Science Behind Dogs Faking an Injury
Unfortunately, there has not been any research on why dogs fake an injury and what their true intentions are, although much of that information can be determined through studying patterns in behavior on your own! It is even more unclear from a scientific standpoint how dogs are able to take this learned behavior and use it to their advantage in such a precise and manipulative way. There are tons of theories floating around on the Internet and in books as to why dogs fake an injury, however.
If your dog does appear to have an injury, whether you think they are faking it or not, it is always a good idea to take them to the vet for a checkup just to make sure there is no other underlying medical issue for their behavior. If your dog is cleared by their vet but they still have bouts of on and off fake injuries, you can safely conclude they are just doing this for attention.
Training Dogs to Stop Faking an Injury
If you can safely determine that your pet's limping or other fake injury is not due to a medical reason, your dog is likely faking pain and injuries for attention and sympathy, for one reason or another. In all cases, their ability to fake an injury is a fully learned behavior and it eventually becomes a habit. Although you may not want to hear this, this learned behavior is taught by you, and this can happen for a variety of reasons.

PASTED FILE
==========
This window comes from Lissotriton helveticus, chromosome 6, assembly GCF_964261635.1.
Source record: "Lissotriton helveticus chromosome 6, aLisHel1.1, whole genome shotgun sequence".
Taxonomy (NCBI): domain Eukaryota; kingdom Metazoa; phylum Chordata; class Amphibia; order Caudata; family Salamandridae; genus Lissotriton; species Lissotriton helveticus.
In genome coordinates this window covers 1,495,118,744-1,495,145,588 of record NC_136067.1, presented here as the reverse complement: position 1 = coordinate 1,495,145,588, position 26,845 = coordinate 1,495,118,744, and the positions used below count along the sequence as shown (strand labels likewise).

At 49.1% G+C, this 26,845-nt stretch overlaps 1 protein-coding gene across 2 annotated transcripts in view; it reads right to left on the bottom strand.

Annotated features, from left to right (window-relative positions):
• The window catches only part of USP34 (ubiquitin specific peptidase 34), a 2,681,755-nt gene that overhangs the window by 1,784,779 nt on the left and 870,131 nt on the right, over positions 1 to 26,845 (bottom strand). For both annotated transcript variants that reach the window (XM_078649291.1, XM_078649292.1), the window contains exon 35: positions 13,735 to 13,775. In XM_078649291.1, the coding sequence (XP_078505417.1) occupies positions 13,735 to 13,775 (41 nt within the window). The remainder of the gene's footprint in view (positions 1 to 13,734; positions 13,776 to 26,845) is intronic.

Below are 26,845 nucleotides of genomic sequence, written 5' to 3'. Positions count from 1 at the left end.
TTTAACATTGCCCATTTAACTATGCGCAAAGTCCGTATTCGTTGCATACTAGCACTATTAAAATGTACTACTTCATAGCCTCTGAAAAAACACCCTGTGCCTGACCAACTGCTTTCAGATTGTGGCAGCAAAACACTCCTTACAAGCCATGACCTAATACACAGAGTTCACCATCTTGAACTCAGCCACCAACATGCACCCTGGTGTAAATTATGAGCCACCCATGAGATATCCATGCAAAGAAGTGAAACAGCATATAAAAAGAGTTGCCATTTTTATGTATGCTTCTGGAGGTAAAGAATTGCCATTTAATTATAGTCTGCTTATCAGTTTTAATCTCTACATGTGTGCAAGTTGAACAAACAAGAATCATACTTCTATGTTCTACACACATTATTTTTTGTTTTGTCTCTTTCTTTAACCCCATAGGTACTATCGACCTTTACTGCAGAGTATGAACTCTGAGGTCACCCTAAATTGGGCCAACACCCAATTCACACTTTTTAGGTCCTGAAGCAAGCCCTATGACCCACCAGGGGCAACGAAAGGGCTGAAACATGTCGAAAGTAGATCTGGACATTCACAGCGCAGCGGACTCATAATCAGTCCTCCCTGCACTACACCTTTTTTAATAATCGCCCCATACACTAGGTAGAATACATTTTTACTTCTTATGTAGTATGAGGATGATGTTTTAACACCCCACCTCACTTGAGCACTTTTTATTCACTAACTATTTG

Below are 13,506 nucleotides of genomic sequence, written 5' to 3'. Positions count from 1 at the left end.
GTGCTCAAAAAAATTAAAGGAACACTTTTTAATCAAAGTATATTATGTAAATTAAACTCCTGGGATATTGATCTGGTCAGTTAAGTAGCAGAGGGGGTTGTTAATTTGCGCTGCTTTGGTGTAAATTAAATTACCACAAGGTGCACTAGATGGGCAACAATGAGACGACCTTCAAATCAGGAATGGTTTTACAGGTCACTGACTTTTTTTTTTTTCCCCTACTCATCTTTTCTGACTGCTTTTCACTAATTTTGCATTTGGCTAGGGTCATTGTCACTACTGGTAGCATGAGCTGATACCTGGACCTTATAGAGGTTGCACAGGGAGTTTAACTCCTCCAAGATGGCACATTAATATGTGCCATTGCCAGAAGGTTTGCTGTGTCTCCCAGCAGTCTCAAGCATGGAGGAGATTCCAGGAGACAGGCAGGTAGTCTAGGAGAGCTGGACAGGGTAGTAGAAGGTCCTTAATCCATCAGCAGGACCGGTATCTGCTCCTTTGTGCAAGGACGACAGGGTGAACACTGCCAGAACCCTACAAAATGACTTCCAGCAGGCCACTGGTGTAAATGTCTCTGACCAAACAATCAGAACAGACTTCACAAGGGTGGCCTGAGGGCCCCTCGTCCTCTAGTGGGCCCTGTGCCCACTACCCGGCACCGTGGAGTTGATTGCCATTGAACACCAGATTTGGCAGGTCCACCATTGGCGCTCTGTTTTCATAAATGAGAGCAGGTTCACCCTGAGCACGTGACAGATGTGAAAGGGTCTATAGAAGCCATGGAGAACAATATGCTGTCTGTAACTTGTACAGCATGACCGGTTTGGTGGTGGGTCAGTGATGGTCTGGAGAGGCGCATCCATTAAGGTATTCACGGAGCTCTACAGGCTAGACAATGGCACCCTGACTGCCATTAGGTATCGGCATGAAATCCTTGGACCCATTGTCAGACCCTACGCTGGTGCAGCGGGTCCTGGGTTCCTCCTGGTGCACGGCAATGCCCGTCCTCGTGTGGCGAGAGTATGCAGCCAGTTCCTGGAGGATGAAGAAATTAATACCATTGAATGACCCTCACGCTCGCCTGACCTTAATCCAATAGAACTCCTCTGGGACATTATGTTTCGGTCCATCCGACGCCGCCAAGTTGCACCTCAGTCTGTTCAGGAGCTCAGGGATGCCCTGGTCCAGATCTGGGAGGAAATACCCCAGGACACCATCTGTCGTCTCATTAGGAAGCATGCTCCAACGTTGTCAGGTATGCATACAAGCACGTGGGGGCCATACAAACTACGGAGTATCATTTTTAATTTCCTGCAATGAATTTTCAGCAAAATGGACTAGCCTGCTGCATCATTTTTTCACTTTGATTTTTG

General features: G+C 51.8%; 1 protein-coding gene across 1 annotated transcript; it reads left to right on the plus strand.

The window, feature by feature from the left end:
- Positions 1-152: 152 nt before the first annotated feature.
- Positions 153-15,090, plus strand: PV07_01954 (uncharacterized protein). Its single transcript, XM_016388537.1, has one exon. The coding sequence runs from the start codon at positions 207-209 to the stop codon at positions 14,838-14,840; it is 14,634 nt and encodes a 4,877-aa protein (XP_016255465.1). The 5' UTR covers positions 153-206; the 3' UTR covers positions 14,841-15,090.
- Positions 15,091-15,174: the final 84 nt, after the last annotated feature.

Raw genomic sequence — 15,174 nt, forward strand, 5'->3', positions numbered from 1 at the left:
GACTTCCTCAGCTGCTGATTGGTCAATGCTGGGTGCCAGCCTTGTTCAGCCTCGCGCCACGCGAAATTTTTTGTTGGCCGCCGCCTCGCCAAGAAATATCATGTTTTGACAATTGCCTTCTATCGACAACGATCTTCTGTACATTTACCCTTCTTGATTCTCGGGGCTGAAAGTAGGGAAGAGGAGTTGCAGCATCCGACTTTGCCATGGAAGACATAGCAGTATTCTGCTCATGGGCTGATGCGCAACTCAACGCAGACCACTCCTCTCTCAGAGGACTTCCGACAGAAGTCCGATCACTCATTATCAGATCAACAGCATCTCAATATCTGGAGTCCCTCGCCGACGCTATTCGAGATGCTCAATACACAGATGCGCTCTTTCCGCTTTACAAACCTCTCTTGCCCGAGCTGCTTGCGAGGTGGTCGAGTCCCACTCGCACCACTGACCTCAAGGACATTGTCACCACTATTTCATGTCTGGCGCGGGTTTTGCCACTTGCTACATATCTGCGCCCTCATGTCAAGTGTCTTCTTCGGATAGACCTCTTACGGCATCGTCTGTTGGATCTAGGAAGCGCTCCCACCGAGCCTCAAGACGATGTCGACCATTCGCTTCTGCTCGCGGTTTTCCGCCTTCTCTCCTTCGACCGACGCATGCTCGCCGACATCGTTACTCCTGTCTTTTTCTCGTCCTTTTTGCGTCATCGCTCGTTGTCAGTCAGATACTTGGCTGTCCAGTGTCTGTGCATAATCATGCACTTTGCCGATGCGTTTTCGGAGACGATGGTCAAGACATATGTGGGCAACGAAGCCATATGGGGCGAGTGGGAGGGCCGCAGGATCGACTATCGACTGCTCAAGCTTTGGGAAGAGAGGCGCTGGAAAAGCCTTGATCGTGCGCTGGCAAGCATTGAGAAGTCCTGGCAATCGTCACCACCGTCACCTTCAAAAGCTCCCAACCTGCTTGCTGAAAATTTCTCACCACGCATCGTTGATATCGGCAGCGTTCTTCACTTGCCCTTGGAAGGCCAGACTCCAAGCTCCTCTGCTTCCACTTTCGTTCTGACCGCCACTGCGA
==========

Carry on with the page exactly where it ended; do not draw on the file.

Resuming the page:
It is very likely your dog hurt their paw one time - maybe when you were out on a walk and they stepped on a rock, they winced and began to limp. You rushed over to them and coddled them, made a huge fuss, and gave them a lot of love and attention. You may have even found yourself in this situation with your dog more than once. Eventually, your dog is going to learn that when they injure a body part, they are going to get excessive amounts of attention and special treatment.
The good news is you can train them out of this behavior with time and persistence. You do not want to scold your dog or yell at them for faking any pain symptoms because it can still wind up reinforcing their behavior. For some dogs, even bad attention is still good attention.
What you want to do is simply ignore their behavior when they begin to fake an injury. That means no rushing to them, not asking them what is wrong, and no making a fuss over them. The goal is to break this cycle so they no longer associate faking pain with any attention. Therefore, only give them love, attention, and affection when they do not show any signs of faking an injury. This will teach your dog they will get attention when they are being good.
How to React if Your Dog is Faking an Injury:
Don't coddle them.
Ignore the behavior.
Don't punish them for faking pain.
Have your vet confirm there is no real injury.